This week my professor told the class that we were all acting like it was still summer. So he told us that we had to go home this weekend, get out of summer mode, and get into school mode. To me that meant one thing, I would have to live up this weekend to its fullest extent, and that would be no problem with Homecoming this weekend. I’m certainly excited for all the Homecoming festivities: tailgating, the football game, classy dinners, wine and cheese, Four Locos, and of course bar crawls with alumni. While all of these events will certainly be fun, memorable, and possibly destructive, they won’t give me the closure I need at the end of the summer.
What I need before I throw up the white flag and surrender to another Ithaca winter is one nice relaxed afternoon in the sun, relaxing outside sipping a nice cool drink, and nothing says goodbye to the summer like a nice cool sangria on a warm day. So how do we make sangria you ask? Well that question is almost as abstract as “How do I make fruit punch?” or “What goes on a pizza?” Just as all of our late night trundles to CTP and Mamma T’s have taught us that there are a million ways to make a pizza, there are a million ways to make sangria.
The most important ingredient in the sangria is the wine which makes up the base. It’s best to start with a dry fruity red wine, because once all the ingredients are added it’s going to be sweet enough. It’s generally better to use a good quality wine, but turning that wine you don’t even remember buying on your last wine tour into sangria is a good way to make it palatable.
Next is the fruit, while just about every fruit can be used, there are a few you want to avoid, especially bananas which have the tendency to turn to mush. Just be sure to use your judgment when gathering fruit. According to Nick Segovia ‘11, wine expert (well, self-proclaimed until Cornell grants his VIEN degree), “Don’t over do it with the fruit, that just ruins it.” No matter how much fruit you decide to use, remember to mix the fruit and wine in advance so that the fruit flavors have time to mix with the wine. Just don’t do what my housemates (J&G) did and leave it in the fridge for a month.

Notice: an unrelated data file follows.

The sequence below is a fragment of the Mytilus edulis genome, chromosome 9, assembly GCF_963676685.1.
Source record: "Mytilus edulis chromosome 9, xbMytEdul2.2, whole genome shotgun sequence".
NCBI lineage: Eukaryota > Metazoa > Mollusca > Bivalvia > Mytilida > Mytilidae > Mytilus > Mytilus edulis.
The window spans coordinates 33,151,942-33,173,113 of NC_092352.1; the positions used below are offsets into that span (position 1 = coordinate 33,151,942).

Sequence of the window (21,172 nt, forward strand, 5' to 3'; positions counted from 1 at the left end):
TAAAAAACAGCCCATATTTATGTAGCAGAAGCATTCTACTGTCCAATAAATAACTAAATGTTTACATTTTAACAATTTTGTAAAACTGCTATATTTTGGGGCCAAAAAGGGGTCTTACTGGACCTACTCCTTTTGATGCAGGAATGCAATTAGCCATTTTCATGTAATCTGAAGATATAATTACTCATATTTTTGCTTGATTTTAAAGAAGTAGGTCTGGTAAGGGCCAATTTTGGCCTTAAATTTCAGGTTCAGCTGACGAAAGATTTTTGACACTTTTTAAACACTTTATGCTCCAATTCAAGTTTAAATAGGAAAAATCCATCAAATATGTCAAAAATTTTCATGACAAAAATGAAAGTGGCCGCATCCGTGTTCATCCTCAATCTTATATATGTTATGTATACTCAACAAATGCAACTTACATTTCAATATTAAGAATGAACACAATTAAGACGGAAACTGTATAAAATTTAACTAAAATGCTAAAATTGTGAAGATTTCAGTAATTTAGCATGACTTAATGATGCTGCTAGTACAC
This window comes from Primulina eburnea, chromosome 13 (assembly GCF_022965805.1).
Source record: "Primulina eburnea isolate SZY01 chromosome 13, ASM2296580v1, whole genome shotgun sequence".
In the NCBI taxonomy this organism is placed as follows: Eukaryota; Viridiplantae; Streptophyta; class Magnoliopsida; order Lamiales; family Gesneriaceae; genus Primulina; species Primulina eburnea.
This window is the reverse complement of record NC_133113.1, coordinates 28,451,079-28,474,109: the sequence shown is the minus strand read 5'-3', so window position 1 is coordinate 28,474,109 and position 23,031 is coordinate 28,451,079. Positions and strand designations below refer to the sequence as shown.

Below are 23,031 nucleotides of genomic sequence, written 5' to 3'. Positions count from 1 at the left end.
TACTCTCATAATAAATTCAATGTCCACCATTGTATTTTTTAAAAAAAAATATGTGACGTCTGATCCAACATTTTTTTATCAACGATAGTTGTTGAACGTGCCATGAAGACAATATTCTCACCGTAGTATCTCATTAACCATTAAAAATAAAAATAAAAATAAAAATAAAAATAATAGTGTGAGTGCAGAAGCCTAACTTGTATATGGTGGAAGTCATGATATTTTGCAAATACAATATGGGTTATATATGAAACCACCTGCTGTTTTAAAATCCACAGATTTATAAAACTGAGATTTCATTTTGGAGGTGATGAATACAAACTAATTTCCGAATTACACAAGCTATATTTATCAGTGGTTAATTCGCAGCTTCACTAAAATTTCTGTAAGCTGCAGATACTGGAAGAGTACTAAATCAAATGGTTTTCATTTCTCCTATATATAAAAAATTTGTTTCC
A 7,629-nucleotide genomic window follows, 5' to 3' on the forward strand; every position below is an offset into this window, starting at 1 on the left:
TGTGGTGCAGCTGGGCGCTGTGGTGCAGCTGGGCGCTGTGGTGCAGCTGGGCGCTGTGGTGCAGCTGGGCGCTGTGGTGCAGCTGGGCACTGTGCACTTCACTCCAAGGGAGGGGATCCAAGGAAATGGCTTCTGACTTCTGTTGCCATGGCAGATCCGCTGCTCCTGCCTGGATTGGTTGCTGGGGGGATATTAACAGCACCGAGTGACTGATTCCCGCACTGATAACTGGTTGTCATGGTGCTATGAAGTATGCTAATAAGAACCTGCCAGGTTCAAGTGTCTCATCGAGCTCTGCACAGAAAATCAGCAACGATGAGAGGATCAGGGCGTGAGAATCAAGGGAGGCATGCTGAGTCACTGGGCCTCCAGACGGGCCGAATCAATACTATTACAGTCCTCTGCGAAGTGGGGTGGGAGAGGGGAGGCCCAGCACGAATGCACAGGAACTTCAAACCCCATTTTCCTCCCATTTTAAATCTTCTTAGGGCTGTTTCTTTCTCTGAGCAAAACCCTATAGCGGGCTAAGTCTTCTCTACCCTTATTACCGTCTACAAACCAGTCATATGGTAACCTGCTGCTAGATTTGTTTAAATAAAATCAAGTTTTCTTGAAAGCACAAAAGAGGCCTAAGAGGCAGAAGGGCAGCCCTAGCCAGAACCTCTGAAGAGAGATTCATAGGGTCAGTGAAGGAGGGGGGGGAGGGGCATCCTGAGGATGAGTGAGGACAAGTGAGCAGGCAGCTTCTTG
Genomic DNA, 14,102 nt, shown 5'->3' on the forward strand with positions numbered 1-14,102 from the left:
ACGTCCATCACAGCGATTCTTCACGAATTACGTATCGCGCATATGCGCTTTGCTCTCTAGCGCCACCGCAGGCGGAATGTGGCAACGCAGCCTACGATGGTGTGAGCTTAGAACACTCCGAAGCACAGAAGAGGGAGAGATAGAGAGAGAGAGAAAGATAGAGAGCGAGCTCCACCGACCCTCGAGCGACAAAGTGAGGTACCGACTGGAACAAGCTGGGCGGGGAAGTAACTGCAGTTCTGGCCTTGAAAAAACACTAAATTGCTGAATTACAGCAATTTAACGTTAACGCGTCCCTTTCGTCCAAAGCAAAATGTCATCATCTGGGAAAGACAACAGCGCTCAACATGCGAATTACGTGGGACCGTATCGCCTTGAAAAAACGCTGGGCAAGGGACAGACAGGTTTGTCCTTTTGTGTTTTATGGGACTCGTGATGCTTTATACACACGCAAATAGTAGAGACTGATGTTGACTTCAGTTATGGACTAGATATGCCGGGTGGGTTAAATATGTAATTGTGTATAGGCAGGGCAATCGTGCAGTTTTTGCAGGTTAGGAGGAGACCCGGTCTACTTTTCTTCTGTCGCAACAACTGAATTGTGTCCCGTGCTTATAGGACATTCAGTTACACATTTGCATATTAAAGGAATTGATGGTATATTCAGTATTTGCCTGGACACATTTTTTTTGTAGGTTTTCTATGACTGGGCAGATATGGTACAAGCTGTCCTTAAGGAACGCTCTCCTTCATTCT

Lastly, the sangria needs some sweetener, some alcohol, and some soda if you choose. Sugar, honey, and orange juice are some possible sweeteners; they help to blend the taste, and are especially important when you are using sour fruit. Triple Sec or Brandy is usually used as the alcohol; it serves to preserve the sangria, and most importantly it raises the ever important alcohol per volume ratio. The soda can lighten the taste and give the sangria a sparkling effect.
End of Summer Sangria
This is my recipe for nice sangria. Mix all of the ingredients except for the soda and refrigerate them overnight. Then when you are ready to serve add the soda and enjoy. You may want to add ice if like me you plan to savor your sangria with the last day of summer.
But Wait There’s More!
The Sangria You Will Actually Make
· 2 Miss-Matched Bottles of Questionable Red Wine
· The Fruit You Stole From the Dining Hall
· Swedish Fish (Sweetener?)
· Vodka (it’s also Kamikaze ingredient right?)
Notice that almost all amounts are unmeasured. In this case the Vodka serves primarily to increase the alcohol content at the sacrifice of taste, and the inability to find sweetener leads to the next closest thing. This sangria spends one or two hours max in the fridge before it is ravenously consumed, most likely by people who had no hand in preparing it.
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Original Author: Ben Bissantz